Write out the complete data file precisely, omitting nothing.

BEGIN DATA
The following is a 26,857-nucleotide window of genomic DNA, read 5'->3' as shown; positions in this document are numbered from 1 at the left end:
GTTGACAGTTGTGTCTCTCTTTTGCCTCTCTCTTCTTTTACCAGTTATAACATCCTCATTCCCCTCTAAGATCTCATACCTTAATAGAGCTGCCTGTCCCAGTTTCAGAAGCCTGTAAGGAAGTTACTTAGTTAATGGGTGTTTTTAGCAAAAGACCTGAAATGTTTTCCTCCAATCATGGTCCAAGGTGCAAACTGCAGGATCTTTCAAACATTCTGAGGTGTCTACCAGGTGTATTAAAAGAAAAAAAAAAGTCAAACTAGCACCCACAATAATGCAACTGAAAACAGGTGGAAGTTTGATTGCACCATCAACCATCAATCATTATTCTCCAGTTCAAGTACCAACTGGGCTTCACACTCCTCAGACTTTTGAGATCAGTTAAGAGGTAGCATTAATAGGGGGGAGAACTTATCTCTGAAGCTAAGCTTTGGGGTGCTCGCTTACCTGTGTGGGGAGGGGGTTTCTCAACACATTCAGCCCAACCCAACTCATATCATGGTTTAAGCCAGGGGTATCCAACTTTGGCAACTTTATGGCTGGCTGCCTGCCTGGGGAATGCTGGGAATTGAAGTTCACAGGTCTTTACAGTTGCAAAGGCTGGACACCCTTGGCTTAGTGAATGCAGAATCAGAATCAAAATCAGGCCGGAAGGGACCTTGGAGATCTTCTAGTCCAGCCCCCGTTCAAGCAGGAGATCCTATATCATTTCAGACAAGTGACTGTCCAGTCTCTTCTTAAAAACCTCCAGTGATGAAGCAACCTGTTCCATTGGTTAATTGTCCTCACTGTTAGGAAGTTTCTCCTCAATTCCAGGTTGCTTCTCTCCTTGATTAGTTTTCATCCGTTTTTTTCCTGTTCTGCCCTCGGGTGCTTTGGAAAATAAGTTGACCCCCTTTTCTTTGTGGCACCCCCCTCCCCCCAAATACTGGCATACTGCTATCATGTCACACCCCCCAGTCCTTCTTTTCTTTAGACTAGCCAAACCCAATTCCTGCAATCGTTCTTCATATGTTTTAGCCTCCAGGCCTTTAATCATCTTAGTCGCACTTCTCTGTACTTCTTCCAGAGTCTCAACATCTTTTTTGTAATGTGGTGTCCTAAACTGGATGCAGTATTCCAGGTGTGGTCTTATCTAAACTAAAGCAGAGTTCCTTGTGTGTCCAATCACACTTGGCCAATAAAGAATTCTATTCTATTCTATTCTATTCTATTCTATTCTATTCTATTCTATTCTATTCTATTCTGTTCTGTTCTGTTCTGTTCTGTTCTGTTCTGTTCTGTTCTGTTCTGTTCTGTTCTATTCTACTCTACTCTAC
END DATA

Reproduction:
The following is a 26,857-nucleotide window of genomic DNA, read 5'->3' as shown; positions in this document are numbered from 1 at the left end:
GTTGACAGTTGTGTCTCTCTTTTGCCTCTCTCTTCTTTTACCAGTTATAACATCCTCATTCCCCTCTAAGATCTCATACCTTAATAGAGCTGCCTGTCCCAGTTTCAGAAGCCTGTAAGGAAGTTACTTAGTTAATGGGTGTTTTTAGCAAAAGACCTGAAATGTTTTCCTCCAATCATGGTCCAAGGTGCAAACTGCAGGATCTTTCAAACATTCTGAGGTGTCTACCAGGTGTATTAAAAGAAAAAAAAAAGTCAAACTAGCACCCACAATAATGCAACTGAAAACAGGTGGAAGTTTGATTGCACCATCAACCATCAATCATTATTCTCCAGTTCAAGTACCAACTGGGCTTCACACTCCTCAGACTTTTGAGATCAGTTAAGAGGTAGCATTAATAGGGGGGAGAACTTATCTCTGAAGCTAAGCTTTGGGGTGCTCGCTTACCTGTGTGGGGAGGGGGTTTCTCAACACATTCAGCCCAACCCAACTCATATCATGGTTTAAGCCAGGGGTATCCAACTTTGGCAACTTTATGGCTGGCTGCCTGCCTGGGGAATGCTGGGAATTGAAGTTCACAGGTCTTTACAGTTGCAAAGGCTGGACACCCTTGGCTTAGTGAATGCAGAATCAGAATCAAAATCAGGCCGGAAGGGACCTTGGAGATCTTCTAGTCCAGCCCCCGTTCAAGCAGGAGATCCTATATCATTTCAGACAAGTGACTGTCCAGTCTCTTCTTAAAAACCTCCAGTGATGAAGCAACCTGTTCCATTGGTTAATTGTCCTCACTGTTAGGAAGTTTCTCCTCAATTCCAGGTTGCTTCTCTCCTTGATTAGTTTTCATCCGTTTTTTTCCTGTTCTGCCCTCGGGTGCTTTGGAAAATAAGTTGACCCCCTTTTCTTTGTGGCACCCCCCTCCCCCCAAATACTGGCATACTGCTATCATGTCACACCCCCCAGTCCTTCTTTTCTTTAGACTAGCCAAACCCAATTCCTGCAATCGTTCTTCATATGTTTTAGCCTCCAGGCCTTTAATCATCTTAGTCGCACTTCTCTGTACTTCTTCCAGAGTCTCAACATCTTTTTTGTAATGTGGTGTCCTAAACTGGATGCAGTATTCCAGGTGTGGTCTTATCTAAACTAAAGCAGAGTTCCTTGTGTGTCCAATCACACTTGGCCAATAAAGAATTCTATTCTATTCTATTCTATTCTATTCTATTCTATTCTATTCTATTCTATTCTATTCTGTTCTGTTCTGTTCTGTTCTGTTCTGTTCTGTTCTGTTCTGTTCTGTTCTGTTCTATTCTACTCTACTCTAC